Compliments of the season dear readers.
It’s the season to be jolly so here’s a light story inspired by a beautiful friend and her precocious precious little daughter. Wishing you all lots of laughter in your life with each passing moment….
The Washington Post.
I am an almost four-year-old boy, a genius, and have recently come to face a baffling situation. If you could pose my dilemma to your readers, I hope one of them would be able to ascertain the reason behind the perplexing behavior of my parents over the past few hours.
Let me introduce myself. I am Deep Damodar, also known as ‘Duke the Wiz.’ I play four musical instruments, the piano, the ukulele, the tabla and the flute. Several videos of mine, playing Indian as well as Western classical melodies on these instruments, have gone viral on social media.
I am sure you must have seen them too. I also have a penchant for Math and jigsaw puzzles. I first put together a 1000-piece puzzle at eighteen months. Amma had just started to work on this puzzle, which was a picture of a litter of Labrador puppies. I love dogs and I was fascinated by the way the shapes fit in together. As I saw her struggle to find the right pieces, I took over from her and completed the puzzle in under two hours. Amma (mother) was nice enough to step aside. You see, I work best alone. I have completed hundreds of complex puzzles, since then. Most of them customized by Hasbro just for me.
Until recently, my parents have been extremely encouraging and proud of all that I have achieved. They have made sure I have received continued tutelage from the best music teachers and gurus in the world viz. Pandit Zakir Hussain, Yanni and Pandit Hariprasad Chaurasia.
Each time I mastered a raga or a symphony, they celebrated it with the world by uploading my performances on YouTube. Appa, (father) recently, got Puzz 3D to make a 18,000-piece model of the Taj Mahal, just for me to tinker with. He created an Instagram account to post all my completed puzzle works.
They have always been a step ahead in providing me with challenges which is amazing because as I have never asked them about what I need or want. As you may know, I do not speak. Or did not until this morning when I uttered my first word.
Not that I could not or did not know how to talk. I just did not feel the need to. My parents made sure we were clothed and there was always delicious food on the table. Amma is a very good cook. And I was always provided with a new challenge to keep my mind stimulated. To me, talking seemed like a waste of time. There was always so much more fun stuff to do.
Yesterday, though I realized how sad Amma was when I overheard her say tell grandma how heartbroken she was that she may never hear my voice. Amma is a passionate singer. Yesterday, in her conversation she divulged that her dream was to pass on her knowledge of Carnatic music to her children. I love Amma deeply and only want to make her proud. So, I made up my mind to finally break my silence.
I visualized Amma do a happy dance and gleefully tell her family and friends about it. Ah! How I wanted to see her happy! Probably a clip of me finally talking would go viral too. My first word had to be grand!
I dwelled on what should be my first word. Should I take the name of Lord Ganesha as Amma always invoked his blessings before starting something new? Or should I say ‘Amma?’ As I wrestled in my mind on which one would make a legendary entry into the world of speech, I felt my hands tingle and my throat tickle. My eyes fluttered too. I was very excited knowing how excited mom would be. Maybe, she would whip up my favorite dessert, gulabjamuns, too.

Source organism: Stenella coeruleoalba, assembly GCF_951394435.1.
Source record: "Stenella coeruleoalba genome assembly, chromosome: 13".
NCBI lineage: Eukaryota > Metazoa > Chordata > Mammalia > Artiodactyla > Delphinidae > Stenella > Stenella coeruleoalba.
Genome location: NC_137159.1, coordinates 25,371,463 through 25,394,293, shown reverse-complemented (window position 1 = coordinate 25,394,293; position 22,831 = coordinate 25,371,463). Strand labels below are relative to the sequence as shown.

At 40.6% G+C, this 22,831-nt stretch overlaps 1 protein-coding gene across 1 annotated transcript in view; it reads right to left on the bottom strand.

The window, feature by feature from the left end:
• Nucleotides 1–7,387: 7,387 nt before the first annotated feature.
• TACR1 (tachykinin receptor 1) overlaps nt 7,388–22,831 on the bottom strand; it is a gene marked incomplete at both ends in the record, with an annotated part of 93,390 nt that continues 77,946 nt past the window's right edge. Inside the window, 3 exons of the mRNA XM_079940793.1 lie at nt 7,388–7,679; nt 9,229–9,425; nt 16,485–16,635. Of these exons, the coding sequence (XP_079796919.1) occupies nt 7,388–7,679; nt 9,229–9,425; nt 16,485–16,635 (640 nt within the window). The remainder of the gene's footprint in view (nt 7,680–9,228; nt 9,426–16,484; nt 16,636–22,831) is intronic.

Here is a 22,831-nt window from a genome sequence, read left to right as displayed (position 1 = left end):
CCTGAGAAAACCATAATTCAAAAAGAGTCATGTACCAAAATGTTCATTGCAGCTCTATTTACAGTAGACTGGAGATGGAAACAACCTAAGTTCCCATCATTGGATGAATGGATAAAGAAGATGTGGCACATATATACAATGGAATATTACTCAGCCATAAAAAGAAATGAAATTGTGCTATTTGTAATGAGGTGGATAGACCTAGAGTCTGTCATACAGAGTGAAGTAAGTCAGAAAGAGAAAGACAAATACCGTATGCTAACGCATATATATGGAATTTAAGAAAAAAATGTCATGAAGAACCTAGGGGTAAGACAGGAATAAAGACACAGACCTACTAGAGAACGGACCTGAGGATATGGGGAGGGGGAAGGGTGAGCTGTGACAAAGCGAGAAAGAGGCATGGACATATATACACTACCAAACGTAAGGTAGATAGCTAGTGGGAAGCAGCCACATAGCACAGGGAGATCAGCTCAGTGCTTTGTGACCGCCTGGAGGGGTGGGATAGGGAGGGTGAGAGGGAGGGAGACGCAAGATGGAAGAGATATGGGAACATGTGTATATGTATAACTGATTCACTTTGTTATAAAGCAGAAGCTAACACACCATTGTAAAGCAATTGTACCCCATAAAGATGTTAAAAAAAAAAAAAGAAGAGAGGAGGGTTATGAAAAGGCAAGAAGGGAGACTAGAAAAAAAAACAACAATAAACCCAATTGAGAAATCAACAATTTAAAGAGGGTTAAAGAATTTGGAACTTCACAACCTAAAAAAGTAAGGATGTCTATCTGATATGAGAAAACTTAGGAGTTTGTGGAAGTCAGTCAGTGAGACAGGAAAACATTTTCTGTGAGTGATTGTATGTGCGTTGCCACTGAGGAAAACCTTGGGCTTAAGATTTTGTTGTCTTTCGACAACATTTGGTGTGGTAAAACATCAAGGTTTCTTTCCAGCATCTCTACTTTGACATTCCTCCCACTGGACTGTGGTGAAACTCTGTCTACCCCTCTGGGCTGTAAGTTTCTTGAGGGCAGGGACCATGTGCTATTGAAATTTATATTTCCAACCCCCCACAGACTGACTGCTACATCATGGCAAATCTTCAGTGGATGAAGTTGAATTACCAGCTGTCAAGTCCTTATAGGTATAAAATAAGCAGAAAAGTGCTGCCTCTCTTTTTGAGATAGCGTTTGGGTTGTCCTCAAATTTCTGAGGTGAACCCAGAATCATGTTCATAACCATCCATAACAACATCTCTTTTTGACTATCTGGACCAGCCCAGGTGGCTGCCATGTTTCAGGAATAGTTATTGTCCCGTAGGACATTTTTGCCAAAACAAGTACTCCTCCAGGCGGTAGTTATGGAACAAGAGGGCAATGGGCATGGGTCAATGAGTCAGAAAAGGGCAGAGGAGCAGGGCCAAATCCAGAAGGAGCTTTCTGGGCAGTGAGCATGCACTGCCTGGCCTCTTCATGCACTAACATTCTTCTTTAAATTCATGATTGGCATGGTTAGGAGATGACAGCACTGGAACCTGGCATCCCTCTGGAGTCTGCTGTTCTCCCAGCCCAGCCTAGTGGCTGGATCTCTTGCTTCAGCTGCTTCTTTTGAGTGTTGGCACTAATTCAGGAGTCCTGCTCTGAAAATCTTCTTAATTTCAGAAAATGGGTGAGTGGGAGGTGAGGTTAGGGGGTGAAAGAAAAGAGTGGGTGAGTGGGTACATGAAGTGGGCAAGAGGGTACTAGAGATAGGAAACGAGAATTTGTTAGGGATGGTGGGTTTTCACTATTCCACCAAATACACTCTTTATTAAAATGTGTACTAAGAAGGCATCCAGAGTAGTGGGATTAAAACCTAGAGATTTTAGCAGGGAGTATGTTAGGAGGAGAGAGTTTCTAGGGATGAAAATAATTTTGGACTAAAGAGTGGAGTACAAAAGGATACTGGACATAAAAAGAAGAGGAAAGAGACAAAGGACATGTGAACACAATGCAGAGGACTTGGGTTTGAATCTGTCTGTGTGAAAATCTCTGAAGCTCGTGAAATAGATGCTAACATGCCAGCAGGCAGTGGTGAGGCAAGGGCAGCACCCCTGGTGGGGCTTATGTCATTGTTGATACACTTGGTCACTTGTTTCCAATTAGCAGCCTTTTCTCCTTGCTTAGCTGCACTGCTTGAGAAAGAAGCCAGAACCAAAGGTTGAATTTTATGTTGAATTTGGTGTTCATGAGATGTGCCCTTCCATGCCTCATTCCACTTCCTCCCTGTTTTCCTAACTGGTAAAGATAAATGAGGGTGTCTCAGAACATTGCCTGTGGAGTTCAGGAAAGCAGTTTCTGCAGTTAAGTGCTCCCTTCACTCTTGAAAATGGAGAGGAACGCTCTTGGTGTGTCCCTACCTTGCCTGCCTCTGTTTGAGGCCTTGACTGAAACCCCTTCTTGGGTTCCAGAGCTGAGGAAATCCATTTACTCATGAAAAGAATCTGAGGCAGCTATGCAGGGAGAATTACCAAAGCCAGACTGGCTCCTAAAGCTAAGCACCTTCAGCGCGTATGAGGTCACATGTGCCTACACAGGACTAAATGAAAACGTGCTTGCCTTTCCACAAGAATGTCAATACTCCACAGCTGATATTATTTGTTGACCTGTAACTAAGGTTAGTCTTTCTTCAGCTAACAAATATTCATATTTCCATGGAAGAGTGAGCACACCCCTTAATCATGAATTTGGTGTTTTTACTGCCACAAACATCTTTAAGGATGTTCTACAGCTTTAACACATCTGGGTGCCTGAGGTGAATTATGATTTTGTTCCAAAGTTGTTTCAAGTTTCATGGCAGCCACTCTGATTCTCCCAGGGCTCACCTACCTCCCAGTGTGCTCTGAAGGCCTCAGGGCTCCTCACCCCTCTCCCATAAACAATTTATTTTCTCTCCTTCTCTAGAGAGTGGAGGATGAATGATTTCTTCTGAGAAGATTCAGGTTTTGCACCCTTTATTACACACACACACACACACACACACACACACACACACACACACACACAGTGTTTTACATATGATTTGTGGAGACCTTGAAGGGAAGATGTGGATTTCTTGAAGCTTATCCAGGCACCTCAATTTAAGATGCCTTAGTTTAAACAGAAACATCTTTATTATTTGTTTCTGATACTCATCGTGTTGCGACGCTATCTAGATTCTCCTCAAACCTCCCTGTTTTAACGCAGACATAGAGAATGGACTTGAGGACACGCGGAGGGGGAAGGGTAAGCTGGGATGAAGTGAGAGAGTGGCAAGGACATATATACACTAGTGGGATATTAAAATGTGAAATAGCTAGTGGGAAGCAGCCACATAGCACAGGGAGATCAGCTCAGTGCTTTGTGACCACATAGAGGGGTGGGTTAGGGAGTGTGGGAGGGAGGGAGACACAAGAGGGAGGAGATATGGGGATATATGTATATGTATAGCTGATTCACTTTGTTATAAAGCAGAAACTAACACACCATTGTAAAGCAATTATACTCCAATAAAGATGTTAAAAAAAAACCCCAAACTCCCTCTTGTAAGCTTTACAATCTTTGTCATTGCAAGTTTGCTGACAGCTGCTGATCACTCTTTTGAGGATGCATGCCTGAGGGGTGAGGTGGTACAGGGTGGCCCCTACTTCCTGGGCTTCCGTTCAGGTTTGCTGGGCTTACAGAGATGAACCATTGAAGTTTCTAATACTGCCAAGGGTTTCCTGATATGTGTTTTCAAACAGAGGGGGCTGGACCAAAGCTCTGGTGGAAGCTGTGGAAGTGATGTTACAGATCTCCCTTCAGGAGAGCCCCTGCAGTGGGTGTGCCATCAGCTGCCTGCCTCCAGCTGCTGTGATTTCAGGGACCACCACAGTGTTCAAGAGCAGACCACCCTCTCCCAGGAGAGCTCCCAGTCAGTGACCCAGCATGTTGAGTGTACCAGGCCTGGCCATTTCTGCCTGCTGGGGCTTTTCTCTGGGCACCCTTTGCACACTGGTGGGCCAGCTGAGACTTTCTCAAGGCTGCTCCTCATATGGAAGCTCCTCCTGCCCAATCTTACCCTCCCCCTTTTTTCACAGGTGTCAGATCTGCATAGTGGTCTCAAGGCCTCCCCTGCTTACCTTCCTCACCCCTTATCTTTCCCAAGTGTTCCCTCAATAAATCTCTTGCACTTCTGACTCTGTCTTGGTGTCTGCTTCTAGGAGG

Then it occurred to me I had to be careful, if I took her by surprise she would fall off the chair she was sitting on and hurt herself. I would have to say something in context to what we were doing to not startle her too much. My entry had to be subtly grandiose.
Amma was with my 6-year-old sister, Diya, helping her with her language arts homework on the kitchen table. I sat next to them working on a Sudoku and eating cereal. Unlike me, Diya struggled with academics. They were completing her worksheet for rhyming words. Ah! If I came up with a rhyming word that Diya struggled with, my entry would be smooth, just like Amma’s movie idol, Rajni Sir’s grand scene entries.
I waited with bated breath for the right moment. I felt my heart pounding hard as Mom and Diya went through the list of words.
“Cat – Mat
Sat – Rat
Hot – Pot
Fan – Ran
Boy – Toy
Jet – Net
Sit – Hit
Good job Diya, Four letter words now”
I perked up. This was surely something Diya would falter with. ‘Ahem’ I cleared the tickle in my throat, not wanting to sound like a squeaky toy when the time came.
“Bank – Tank
Pack – Lack
Wish – Fish
Duck – …”
This was my chance! Diya did not know the answer!
“F***” I proudly said.
Mom did not respond. Why? Maybe I was too soft?
“F***!” this time I made sure I was loud. Also, it was a popular word if President Drumpf used it so often in his tweet this morning.
I waited eagerly for the fanfare. But Amma shut the book and walked away. “Let’s work on this later Diya” she said her voice trembling. There was none of the pomp I had hoped for. No gulab jamuns either. Amma locked herself in her bedroom for the rest of the day. I could hear her soft sobs. Appa later announced that that I did not have to go to school today. Something is terribly wrong, I know it. Why else would this big achievement of mine be hushed up?
Sir, could you please throw light on why my parents behaved the way they did?
Deep “Duke” Damodar.